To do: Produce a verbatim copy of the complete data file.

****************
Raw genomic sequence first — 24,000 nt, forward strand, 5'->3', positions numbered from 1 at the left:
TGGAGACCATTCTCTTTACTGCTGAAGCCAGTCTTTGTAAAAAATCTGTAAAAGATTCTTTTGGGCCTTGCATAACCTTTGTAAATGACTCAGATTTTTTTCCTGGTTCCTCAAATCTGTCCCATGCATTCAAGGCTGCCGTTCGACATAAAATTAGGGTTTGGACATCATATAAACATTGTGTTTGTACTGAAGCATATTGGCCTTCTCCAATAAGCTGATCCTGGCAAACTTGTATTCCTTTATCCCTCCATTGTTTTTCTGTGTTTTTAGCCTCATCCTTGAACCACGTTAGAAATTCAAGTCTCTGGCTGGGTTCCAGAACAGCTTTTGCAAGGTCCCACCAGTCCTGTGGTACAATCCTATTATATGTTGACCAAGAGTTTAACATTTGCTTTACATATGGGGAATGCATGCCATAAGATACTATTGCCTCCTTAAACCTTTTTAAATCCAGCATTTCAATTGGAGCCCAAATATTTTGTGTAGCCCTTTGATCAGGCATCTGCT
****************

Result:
Raw genomic sequence first — 24,000 nt, forward strand, 5'->3', positions numbered from 1 at the left:
TGGAGACCATTCTCTTTACTGCTGAAGCCAGTCTTTGTAAAAAATCTGTAAAAGATTCTTTTGGGCCTTGCATAACCTTTGTAAATGACTCAGATTTTTTTCCTGGTTCCTCAAATCTGTCCCATGCATTCAAGGCTGCCGTTCGACATAAAATTAGGGTTTGGACATCATATAAACATTGTGTTTGTACTGAAGCATATTGGCCTTCTCCAATAAGCTGATCCTGGCAAACTTGTATTCCTTTATCCCTCCATTGTTTTTCTGTGTTTTTAGCCTCATCCTTGAACCACGTTAGAAATTCAAGTCTCTGGCTGGGTTCCAGAACAGCTTTTGCAAGGTCCCACCAGTCCTGTGGTACAATCCTATTATATGTTGACCAAGAGTTTAACATTTGCTTTACATATGGGGAATGCATGCCATAAGATACTATTGCCTCCTTAAACCTTTTTAAATCCAGCATTTCAATTGGAGCCCAAATATTTTGTGTAGCCCTTTGATCAGGCATCTGCT